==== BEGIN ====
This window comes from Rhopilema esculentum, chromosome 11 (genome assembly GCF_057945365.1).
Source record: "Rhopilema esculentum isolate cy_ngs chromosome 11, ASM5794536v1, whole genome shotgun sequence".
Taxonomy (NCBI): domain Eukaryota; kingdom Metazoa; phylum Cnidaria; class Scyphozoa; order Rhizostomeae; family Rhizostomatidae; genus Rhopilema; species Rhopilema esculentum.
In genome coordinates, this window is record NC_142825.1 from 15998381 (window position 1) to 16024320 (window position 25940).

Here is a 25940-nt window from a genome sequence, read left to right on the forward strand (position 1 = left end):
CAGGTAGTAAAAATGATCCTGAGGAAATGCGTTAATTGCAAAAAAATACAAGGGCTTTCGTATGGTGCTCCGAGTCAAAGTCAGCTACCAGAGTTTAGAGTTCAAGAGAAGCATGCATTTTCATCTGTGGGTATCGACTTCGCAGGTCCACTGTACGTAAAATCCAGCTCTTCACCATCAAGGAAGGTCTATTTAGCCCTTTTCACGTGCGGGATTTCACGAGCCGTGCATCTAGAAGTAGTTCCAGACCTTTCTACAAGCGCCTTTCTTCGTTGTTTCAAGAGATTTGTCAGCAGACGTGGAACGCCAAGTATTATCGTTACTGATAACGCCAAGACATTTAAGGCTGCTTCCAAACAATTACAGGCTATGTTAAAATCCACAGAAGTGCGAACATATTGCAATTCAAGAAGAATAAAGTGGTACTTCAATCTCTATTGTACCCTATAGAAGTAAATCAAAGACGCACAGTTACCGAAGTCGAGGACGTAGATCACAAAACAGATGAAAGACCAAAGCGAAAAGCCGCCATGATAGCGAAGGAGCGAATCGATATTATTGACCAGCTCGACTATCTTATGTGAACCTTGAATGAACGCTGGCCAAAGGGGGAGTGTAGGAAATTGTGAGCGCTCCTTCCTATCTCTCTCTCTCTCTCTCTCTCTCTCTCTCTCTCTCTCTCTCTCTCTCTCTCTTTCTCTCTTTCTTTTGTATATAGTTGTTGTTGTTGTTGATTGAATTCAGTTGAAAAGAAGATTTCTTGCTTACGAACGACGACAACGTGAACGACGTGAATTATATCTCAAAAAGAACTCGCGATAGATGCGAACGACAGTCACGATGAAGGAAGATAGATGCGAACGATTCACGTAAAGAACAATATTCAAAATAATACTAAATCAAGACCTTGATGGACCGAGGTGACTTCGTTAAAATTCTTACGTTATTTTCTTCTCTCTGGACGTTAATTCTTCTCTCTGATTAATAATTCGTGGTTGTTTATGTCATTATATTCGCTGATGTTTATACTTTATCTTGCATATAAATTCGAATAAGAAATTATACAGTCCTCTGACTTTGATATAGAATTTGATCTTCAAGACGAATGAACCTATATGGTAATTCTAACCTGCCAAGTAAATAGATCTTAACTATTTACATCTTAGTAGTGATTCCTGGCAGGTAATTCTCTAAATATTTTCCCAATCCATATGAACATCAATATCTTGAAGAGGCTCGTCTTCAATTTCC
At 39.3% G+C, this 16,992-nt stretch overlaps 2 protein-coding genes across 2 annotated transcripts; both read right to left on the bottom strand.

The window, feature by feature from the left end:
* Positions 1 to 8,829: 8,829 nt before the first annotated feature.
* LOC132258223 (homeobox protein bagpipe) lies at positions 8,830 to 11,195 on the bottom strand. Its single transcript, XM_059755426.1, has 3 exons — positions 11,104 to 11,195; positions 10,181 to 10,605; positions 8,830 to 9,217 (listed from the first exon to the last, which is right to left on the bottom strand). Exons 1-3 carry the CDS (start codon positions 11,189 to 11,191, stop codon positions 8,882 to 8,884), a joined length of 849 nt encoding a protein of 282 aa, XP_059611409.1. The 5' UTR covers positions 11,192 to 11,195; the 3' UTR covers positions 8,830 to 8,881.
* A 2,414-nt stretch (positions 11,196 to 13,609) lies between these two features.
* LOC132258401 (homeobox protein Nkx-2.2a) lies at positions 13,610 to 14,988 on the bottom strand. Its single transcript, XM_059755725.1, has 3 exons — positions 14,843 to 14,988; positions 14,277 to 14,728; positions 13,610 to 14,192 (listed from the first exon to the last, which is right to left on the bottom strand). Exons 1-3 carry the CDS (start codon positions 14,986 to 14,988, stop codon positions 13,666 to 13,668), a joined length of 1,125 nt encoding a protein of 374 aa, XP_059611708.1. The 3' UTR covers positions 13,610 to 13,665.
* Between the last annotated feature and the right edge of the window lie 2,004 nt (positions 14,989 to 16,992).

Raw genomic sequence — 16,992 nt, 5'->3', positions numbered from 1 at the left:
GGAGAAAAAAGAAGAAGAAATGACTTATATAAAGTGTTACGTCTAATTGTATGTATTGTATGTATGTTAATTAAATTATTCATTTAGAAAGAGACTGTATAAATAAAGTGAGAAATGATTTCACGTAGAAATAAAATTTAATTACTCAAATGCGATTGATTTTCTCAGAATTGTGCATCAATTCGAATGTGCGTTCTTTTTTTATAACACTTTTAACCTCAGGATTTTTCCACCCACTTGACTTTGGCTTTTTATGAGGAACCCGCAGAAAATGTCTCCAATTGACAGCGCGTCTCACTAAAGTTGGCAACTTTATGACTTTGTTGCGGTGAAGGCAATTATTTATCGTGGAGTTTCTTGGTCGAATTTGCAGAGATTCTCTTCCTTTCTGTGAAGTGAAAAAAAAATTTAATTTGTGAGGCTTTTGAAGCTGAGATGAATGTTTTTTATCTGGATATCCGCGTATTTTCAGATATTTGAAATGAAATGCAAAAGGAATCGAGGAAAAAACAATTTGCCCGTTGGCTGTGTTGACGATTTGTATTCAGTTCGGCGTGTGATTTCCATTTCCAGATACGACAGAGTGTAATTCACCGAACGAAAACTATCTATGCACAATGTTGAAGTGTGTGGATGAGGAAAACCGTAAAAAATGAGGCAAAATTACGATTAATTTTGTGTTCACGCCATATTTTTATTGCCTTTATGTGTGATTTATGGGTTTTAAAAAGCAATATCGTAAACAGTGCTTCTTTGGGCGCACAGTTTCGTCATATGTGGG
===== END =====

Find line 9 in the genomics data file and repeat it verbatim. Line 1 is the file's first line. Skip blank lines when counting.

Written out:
* Positions 1 to 8,829: 8,829 nt before the first annotated feature.